Brother Clark: I bought a bass and we were on the road for our first meeting a couple of months later. The sessions were in Damin’s kitchen, three of us playing acoustic, no drums, I might have plugged the bass into a stereo or something, can’t recall. We clicked right away. Within about a week, we had the album worked out, every part. Turns out, we shared a mutual theory of everything, very eastern-religion oriented, based on shared vibrations- literally what is now known a string theory. The whole album from the “birth” song Tourniquet, to the play on words “reverse-birth” song Re-(turnNaked) that closes it out fell into place, especially once we figured out how to work ALK’s songs into the flow. Back to Minnesota ALK and I went- still didn’t know where to record, had no label, didn’t matter, we were ready to go and we had the faith.
How do you usually approach music making?
ALK: The drums were a bitch to drag around and I was falling in love with Gordon Lightfoot. I thought my word-smithing could be rather good so off I went searching for the all-mighty acoustic guitar. At least with that, I could take it anywhere at any time. I locked myself in a room and learned to play then started writing goofy shit. It wasn’t until after the Never Mind album that the really good stuff came naturally. I wrote over 80 songs. Songs about dreams, war, love, peace, friends, family, and a troubled man that was going to have a hard future. I can shed some light on Damin’s feelings about a lot of his songs and how he put things together. I knew some of the women involved in Damin’s life and there is a lot of that mixed in. Damin was heavily anti-war as we all were and still are, he was also very cynical.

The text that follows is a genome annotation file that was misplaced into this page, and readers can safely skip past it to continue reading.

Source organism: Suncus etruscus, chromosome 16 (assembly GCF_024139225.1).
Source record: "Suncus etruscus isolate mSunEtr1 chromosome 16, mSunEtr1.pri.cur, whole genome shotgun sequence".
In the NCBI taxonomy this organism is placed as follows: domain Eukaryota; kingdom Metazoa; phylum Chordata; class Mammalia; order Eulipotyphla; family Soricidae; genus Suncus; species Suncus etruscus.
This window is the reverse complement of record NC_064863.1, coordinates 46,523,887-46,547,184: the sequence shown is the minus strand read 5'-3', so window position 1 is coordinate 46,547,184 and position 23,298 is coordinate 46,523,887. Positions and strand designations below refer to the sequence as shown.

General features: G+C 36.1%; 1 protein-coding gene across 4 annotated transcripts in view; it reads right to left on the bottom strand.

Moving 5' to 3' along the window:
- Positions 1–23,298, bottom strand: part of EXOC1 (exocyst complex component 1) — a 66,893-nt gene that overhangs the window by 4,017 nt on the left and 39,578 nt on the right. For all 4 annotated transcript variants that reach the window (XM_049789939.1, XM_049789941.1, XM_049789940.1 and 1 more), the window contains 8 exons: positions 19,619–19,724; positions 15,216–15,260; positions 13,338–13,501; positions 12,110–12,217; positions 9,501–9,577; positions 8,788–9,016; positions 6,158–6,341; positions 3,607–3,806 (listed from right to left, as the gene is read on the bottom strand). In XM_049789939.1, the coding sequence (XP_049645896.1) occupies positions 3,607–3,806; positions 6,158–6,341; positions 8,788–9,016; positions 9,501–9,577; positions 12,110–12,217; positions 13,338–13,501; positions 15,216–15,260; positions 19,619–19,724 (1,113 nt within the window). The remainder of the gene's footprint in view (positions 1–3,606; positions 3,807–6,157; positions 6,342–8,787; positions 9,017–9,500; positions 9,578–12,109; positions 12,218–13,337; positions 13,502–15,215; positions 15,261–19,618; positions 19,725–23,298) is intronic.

Brother Clark: Well, ALK snuck a couple of good ones into Never Mind. Much of Damin’s life view is evident in some songs like Party Hats and Olive Spats. Damin wove in lost loves, heroic myths such as Gone and pure psych such as Take Off Your Eyes. Mix in that we all liked the same diversions and we pulled it together very quickly. ALK had started writing songs from a much different viewpoint. I at least found him to be much more positive, he was married, had a child and was writing from a different perspective than Damin. So, you get Thundermice. ALK and I finished Marching Together shortly after getting back to Minnesota from that trip. Next up was getting into the studio and Damin had a few connections that made that happen.
Where did you record Never Mind? How did you get in touch with Demelot Records?
ALK & Brother Clark: We can only guess as to the genesis of Never Mind as a title, but again the combination of eastern religion and cynicism over being shipped off to war, screwing up Damin’s love life…This played out later too as Damin wasn’t optimistic about where the album or the band was going to go. Demelot came about as the rock arm of a small local record company, Narthex Records that was focused to releasing religious music. Tony, the engineer there wanted to branch out. Someone on Damin’s side knew Tony, so we cut a deal to get the recording done and print t a few hundred records, with most being designated as demo copies to be sent to radio stations and labels. We still have copies of two reject letters we got from Columbia and a junky mass-distribution label in Minnesota.
What were the circumstances behind your album and what do you remember from recording and producing it?
ALK: It went so fast. Low budget everything—cheap microphones, drums, Teac reel-to-reel recorders with a small mixing board. I don’t know how the hell Damin got this thing put together. He was a genius, but he always wanted and needed total control. Although Brother Clark and I had been jamming together for several months, once Damin figured out that we could actually pull it off we were running. Damin sent me an acoustic tape of the songs he wanted and I picked a few of mine. Damin had worked up special effects such as the album lead in and drone fade outs- he knew what he wanted. Production was minimal, all done by the band. We had everything laid out in advance. We trusted each other enough that we really didn’t get into critiquing takes or anything like that.